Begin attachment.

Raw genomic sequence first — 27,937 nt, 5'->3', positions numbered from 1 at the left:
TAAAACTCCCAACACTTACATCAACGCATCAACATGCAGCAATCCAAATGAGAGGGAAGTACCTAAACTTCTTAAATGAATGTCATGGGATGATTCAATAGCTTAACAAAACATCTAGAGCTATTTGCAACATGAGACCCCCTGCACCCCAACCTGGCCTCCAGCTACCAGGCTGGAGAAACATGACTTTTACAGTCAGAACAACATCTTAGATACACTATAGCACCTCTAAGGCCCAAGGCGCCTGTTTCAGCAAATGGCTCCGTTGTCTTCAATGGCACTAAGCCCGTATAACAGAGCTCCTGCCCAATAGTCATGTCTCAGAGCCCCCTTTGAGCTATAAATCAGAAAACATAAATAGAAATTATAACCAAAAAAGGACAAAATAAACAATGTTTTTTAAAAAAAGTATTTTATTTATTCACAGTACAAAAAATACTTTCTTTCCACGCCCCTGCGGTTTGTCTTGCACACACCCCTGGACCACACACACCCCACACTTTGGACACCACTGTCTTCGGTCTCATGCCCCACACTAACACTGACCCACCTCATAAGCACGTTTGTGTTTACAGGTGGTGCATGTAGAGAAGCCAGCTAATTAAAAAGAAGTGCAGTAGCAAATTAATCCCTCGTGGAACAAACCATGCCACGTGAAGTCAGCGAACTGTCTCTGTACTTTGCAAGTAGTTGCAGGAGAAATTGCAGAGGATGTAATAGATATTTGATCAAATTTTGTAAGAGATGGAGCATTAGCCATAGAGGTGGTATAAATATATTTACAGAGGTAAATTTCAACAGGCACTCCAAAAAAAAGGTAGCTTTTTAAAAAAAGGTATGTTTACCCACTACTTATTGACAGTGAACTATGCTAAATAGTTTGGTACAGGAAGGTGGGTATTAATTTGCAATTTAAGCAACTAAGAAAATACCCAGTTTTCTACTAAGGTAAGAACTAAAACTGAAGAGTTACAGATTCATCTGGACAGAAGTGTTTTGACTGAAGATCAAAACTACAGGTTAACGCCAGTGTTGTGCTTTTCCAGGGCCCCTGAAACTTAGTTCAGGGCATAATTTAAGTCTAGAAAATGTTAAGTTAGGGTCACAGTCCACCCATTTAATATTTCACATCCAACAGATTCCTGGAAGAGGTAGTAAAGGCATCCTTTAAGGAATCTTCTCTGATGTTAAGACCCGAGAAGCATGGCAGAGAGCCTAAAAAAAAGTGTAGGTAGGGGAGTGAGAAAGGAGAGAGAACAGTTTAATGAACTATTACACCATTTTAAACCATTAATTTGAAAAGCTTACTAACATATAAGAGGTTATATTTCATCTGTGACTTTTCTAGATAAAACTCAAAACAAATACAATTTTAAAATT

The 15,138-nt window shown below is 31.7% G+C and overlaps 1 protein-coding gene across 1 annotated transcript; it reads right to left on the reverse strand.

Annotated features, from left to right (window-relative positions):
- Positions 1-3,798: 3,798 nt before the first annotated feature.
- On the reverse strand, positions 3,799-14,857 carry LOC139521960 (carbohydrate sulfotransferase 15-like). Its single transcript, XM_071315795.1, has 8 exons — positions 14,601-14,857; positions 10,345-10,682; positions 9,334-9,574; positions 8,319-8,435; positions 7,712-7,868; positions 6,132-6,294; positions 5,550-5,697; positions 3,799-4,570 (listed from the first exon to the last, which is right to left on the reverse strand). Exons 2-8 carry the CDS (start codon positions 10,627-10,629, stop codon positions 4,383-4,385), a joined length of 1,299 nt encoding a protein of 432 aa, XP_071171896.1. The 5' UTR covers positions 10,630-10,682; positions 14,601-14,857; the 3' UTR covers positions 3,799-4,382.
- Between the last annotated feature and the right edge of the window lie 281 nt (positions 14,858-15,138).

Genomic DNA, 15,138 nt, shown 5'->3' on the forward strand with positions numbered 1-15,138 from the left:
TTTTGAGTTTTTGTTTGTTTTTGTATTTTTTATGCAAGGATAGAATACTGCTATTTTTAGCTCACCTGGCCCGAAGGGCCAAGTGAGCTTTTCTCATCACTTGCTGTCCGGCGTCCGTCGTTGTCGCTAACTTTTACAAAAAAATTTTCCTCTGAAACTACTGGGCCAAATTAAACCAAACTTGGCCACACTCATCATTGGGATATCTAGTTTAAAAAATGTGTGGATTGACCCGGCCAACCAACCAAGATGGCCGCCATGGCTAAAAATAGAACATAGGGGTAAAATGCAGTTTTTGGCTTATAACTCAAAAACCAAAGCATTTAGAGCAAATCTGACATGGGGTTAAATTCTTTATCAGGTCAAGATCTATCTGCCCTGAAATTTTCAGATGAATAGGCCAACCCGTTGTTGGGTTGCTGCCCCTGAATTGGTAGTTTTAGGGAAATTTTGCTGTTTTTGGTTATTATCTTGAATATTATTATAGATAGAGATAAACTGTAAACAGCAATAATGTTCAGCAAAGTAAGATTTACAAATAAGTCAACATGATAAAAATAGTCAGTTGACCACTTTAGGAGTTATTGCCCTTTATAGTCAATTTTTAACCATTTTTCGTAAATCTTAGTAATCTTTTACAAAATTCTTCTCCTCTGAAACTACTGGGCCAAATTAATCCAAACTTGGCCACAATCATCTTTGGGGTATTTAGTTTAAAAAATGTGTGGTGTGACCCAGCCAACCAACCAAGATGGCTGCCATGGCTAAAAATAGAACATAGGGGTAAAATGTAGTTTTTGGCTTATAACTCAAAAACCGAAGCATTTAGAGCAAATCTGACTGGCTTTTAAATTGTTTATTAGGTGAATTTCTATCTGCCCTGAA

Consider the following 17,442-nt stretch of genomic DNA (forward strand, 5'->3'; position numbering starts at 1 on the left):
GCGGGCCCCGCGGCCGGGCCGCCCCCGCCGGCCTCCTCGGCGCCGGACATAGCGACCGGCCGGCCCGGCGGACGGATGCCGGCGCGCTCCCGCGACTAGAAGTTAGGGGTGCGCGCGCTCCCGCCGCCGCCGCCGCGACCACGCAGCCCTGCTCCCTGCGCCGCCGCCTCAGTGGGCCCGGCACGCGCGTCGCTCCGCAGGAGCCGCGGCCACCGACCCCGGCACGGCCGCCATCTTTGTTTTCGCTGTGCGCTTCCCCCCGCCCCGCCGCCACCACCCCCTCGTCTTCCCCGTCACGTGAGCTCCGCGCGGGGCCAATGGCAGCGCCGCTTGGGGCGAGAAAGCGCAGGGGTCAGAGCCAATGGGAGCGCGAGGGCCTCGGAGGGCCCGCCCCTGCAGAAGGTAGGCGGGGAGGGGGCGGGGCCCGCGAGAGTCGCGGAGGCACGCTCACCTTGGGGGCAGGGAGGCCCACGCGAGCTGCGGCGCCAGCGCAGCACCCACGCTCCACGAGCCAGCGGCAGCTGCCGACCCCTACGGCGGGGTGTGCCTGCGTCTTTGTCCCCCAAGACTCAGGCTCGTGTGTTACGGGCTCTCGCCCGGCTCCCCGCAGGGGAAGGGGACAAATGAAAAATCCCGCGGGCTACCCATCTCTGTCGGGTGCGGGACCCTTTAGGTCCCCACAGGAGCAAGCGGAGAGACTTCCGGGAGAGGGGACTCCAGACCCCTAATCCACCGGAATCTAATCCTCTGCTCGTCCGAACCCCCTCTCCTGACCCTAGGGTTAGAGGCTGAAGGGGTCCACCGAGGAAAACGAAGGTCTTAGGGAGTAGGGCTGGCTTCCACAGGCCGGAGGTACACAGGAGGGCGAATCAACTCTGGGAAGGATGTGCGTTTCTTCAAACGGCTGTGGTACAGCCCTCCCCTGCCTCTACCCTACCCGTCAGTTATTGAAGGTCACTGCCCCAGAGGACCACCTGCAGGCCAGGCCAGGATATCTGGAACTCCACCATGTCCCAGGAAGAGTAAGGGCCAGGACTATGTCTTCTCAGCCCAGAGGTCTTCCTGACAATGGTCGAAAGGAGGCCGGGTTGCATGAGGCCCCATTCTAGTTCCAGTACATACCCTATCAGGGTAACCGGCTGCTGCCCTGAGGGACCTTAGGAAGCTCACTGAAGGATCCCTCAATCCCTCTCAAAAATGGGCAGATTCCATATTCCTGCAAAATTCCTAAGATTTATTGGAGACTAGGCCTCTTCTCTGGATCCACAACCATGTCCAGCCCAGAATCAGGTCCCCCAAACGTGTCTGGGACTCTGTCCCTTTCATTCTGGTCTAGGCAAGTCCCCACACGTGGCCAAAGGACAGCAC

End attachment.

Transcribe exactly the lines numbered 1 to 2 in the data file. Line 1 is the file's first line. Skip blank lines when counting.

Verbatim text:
Raw genomic sequence first — 27,937 nt, 5'->3', positions numbered from 1 at the left:
TAAAACTCCCAACACTTACATCAACGCATCAACATGCAGCAATCCAAATGAGAGGGAAGTACCTAAACTTCTTAAATGAATGTCATGGGATGATTCAATAGCTTAACAAAACATCTAGAGCTATTTGCAACATGAGACCCCCTGCACCCCAACCTGGCCTCCAGCTACCAGGCTGGAGAAACATGACTTTTACAGTCAGAACAACATCTTAGATACACTATAGCACCTCTAAGGCCCAAGGCGCCTGTTTCAGCAAATGGCTCCGTTGTCTTCAATGGCACTAAGCCCGTATAACAGAGCTCCTGCCCAATAGTCATGTCTCAGAGCCCCCTTTGAGCTATAAATCAGAAAACATAAATAGAAATTATAACCAAAAAAGGACAAAATAAACAATGTTTTTTAAAAAAAGTATTTTATTTATTCACAGTACAAAAAATACTTTCTTTCCACGCCCCTGCGGTTTGTCTTGCACACACCCCTGGACCACACACACCCCACACTTTGGACACCACTGTCTTCGGTCTCATGCCCCACACTAACACTGACCCACCTCATAAGCACGTTTGTGTTTACAGGTGGTGCATGTAGAGAAGCCAGCTAATTAAAAAGAAGTGCAGTAGCAAATTAATCCCTCGTGGAACAAACCATGCCACGTGAAGTCAGCGAACTGTCTCTGTACTTTGCAAGTAGTTGCAGGAGAAATTGCAGAGGATGTAATAGATATTTGATCAAATTTTGTAAGAGATGGAGCATTAGCCATAGAGGTGGTATAAATATATTTACAGAGGTAAATTTCAACAGGCACTCCAAAAAAAAGGTAGCTTTTTAAAAAAAGGTATGTTTACCCACTACTTATTGACAGTGAACTATGCTAAATAGTTTGGTACAGGAAGGTGGGTATTAATTTGCAATTTAAGCAACTAAGAAAATACCCAGTTTTCTACTAAGGTAAGAACTAAAACTGAAGAGTTACAGATTCATCTGGACAGAAGTGTTTTGACTGAAGATCAAAACTACAGGTTAACGCCAGTGTTGTGCTTTTCCAGGGCCCCTGAAACTTAGTTCAGGGCATAATTTAAGTCTAGAAAATGTTAAGTTAGGGTCACAGTCCACCCATTTAATATTTCACATCCAACAGATTCCTGGAAGAGGTAGTAAAGGCATCCTTTAAGGAATCTTCTCTGATGTTAAGACCCGAGAAGCATGGCAGAGAGCCTAAAAAAAAGTGTAGGTAGGGGAGTGAGAAAGGAGAGAGAACAGTTTAATGAACTATTACACCATTTTAAACCATTAATTTGAAAAGCTTACTAACATATAAGAGGTTATATTTCATCTGTGACTTTTCTAGATAAAACTCAAAACAAATACAATTTTAAAATT